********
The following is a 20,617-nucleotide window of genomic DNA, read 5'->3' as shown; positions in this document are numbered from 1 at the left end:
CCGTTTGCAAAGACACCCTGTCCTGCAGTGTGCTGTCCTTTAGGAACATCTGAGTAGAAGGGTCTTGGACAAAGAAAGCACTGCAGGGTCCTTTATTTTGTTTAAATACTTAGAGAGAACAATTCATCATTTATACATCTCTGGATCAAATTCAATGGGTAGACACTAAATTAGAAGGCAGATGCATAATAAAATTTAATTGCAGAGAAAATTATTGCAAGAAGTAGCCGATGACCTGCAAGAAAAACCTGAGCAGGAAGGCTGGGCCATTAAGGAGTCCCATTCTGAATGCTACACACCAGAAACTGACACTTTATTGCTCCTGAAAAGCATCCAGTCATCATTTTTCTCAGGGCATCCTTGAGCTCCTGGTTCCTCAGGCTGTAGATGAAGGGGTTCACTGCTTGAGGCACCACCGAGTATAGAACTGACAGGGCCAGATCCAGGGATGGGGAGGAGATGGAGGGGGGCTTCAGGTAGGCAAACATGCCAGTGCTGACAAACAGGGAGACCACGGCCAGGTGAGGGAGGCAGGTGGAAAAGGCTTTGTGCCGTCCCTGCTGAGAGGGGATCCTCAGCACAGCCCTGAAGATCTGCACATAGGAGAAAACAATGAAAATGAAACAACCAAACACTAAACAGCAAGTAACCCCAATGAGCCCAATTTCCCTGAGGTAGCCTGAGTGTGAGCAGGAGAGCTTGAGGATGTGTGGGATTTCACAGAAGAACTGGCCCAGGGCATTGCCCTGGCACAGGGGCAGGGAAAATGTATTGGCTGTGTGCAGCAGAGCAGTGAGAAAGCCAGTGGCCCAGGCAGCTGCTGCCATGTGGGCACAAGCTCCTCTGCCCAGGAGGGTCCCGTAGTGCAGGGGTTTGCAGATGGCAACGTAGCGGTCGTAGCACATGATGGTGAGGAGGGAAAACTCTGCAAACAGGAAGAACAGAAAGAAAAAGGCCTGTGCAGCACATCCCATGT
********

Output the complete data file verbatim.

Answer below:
The following is a 20,617-nucleotide window of genomic DNA, read 5'->3' as shown; positions in this document are numbered from 1 at the left end:
CCGTTTGCAAAGACACCCTGTCCTGCAGTGTGCTGTCCTTTAGGAACATCTGAGTAGAAGGGTCTTGGACAAAGAAAGCACTGCAGGGTCCTTTATTTTGTTTAAATACTTAGAGAGAACAATTCATCATTTATACATCTCTGGATCAAATTCAATGGGTAGACACTAAATTAGAAGGCAGATGCATAATAAAATTTAATTGCAGAGAAAATTATTGCAAGAAGTAGCCGATGACCTGCAAGAAAAACCTGAGCAGGAAGGCTGGGCCATTAAGGAGTCCCATTCTGAATGCTACACACCAGAAACTGACACTTTATTGCTCCTGAAAAGCATCCAGTCATCATTTTTCTCAGGGCATCCTTGAGCTCCTGGTTCCTCAGGCTGTAGATGAAGGGGTTCACTGCTTGAGGCACCACCGAGTATAGAACTGACAGGGCCAGATCCAGGGATGGGGAGGAGATGGAGGGGGGCTTCAGGTAGGCAAACATGCCAGTGCTGACAAACAGGGAGACCACGGCCAGGTGAGGGAGGCAGGTGGAAAAGGCTTTGTGCCGTCCCTGCTGAGAGGGGATCCTCAGCACAGCCCTGAAGATCTGCACATAGGAGAAAACAATGAAAATGAAACAACCAAACACTAAACAGCAAGTAACCCCAATGAGCCCAATTTCCCTGAGGTAGCCTGAGTGTGAGCAGGAGAGCTTGAGGATGTGTGGGATTTCACAGAAGAACTGGCCCAGGGCATTGCCCTGGCACAGGGGCAGGGAAAATGTATTGGCTGTGTGCAGCAGAGCAGTGAGAAAGCCAGTGGCCCAGGCAGCTGCTGCCATGTGGGCACAAGCTCCTCTGCCCAGGAGGGTCCCGTAGTGCAGGGGTTTGCAGATGGCAACGTAGCGGTCGTAGCACATGATGGTGAGGAGGGAAAACTCTGCAAACAGGAAGAACAGAAAGAAAAAGGCCTGTGCAGCACATCCCATGT